While constant abuse, insults and threats are tiring, grinding and does nothing but lowers one's spirit, my biggest issue with Twitter is the tens of impersonation accounts which appear on a weekly basis to declare my 'love of the bum', 'allegiance to the BNP' and my supposed penchant for corrupting the minds of the law-abiding heterosexual majority. While the aforementioned examples are clearly not my own and anyone at all versed in the workings of Twitter would know that they were 'parody' or 'pisstake' accounts, the problem lies in the accounts which mimic or duplicate my own profile. Many of the imposter accounts use my image, my name, copy my bio, follow those following me and tweet in order to make it look as though I have opened a new profile.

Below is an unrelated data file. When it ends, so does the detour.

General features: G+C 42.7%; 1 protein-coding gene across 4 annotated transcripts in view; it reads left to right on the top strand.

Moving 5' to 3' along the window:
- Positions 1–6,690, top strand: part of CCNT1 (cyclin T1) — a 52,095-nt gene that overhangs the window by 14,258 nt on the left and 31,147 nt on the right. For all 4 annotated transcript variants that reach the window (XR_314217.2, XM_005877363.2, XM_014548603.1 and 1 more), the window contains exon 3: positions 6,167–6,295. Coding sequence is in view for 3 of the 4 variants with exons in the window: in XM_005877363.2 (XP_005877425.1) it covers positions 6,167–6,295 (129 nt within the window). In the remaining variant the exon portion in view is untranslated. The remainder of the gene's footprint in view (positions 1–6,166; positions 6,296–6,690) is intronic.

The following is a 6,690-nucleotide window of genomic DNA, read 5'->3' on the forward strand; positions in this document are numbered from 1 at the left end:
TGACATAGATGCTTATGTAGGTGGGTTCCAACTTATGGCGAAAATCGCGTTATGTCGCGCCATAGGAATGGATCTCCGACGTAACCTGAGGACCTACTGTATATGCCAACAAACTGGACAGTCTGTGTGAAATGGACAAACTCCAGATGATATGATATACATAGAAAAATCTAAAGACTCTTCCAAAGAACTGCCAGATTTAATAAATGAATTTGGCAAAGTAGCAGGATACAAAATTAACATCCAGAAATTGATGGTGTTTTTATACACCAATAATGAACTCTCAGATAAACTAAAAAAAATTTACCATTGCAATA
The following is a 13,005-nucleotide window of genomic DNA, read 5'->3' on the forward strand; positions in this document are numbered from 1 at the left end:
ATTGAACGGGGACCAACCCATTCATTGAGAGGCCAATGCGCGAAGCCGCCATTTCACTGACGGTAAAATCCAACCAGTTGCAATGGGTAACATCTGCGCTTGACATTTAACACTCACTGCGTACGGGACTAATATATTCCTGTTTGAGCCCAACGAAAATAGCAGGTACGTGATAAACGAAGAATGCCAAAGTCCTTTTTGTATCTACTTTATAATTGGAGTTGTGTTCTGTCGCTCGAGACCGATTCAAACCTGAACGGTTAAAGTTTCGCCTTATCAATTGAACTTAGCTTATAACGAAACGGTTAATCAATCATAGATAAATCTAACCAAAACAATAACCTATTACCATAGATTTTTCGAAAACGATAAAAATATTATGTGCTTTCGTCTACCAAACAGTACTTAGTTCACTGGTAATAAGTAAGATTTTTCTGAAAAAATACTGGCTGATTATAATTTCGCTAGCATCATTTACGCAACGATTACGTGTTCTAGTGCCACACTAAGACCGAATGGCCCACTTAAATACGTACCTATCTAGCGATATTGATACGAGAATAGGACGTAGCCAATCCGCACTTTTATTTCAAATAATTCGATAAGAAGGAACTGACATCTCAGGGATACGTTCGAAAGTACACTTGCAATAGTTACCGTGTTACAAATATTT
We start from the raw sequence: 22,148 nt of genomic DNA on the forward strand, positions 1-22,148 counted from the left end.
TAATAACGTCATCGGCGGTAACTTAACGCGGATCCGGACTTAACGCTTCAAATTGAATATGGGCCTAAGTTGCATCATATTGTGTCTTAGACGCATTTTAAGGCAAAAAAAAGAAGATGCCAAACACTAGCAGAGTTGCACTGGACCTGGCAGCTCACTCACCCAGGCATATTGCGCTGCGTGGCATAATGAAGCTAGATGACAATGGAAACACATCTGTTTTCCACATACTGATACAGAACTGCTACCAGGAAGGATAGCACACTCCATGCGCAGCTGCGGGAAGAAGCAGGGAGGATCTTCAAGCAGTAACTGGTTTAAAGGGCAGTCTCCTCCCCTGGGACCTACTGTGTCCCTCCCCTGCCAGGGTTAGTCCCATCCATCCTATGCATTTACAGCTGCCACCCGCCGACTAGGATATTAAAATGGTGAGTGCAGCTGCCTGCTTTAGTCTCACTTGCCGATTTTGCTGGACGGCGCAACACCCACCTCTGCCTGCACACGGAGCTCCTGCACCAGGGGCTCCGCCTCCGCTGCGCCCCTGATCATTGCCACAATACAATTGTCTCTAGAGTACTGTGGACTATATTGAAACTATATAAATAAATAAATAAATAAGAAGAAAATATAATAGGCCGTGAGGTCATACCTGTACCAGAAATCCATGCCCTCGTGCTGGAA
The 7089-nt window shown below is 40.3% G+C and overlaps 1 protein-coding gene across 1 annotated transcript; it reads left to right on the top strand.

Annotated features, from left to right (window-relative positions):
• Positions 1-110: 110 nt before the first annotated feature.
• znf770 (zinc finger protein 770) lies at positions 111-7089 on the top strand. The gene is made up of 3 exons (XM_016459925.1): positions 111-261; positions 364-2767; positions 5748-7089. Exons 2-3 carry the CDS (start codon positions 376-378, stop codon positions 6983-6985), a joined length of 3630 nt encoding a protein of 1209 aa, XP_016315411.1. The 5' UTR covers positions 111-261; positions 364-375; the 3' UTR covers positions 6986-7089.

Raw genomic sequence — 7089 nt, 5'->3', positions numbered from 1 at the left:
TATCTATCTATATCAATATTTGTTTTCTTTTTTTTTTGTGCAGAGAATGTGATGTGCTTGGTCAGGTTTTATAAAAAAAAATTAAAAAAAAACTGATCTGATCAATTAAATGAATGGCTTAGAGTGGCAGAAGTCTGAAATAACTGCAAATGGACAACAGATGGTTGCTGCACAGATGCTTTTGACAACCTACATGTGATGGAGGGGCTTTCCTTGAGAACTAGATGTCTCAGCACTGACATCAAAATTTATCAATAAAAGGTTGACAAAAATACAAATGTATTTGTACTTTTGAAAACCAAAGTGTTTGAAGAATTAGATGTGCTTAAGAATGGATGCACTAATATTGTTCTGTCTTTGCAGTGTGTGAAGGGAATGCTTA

I receive emails, DM's and Facebook messages asking why I opened a new account and what the strange survey was I sent them; messages asking me why I had a new email address and of course the screenshots from those aware of my impersonation plight. A Member of Parliament who shall remain nameless as their request, contacted me to apologise for being cut off as they only had use of a staffer's pre-paid mobile on the day in question and their credit ran out. I was bemused to say the least as I didn't recall speaking to them on the telephone (unless I was sleep answering again!) and I gave him a call only to discover that my 'new' Twitter profile had messaged him asking him to call me about a constituent which he duly did. The number he was asked to call was a premium rate telephone number which zapped £12 from the mobile telephone in a matter of minutes of being placed on hold.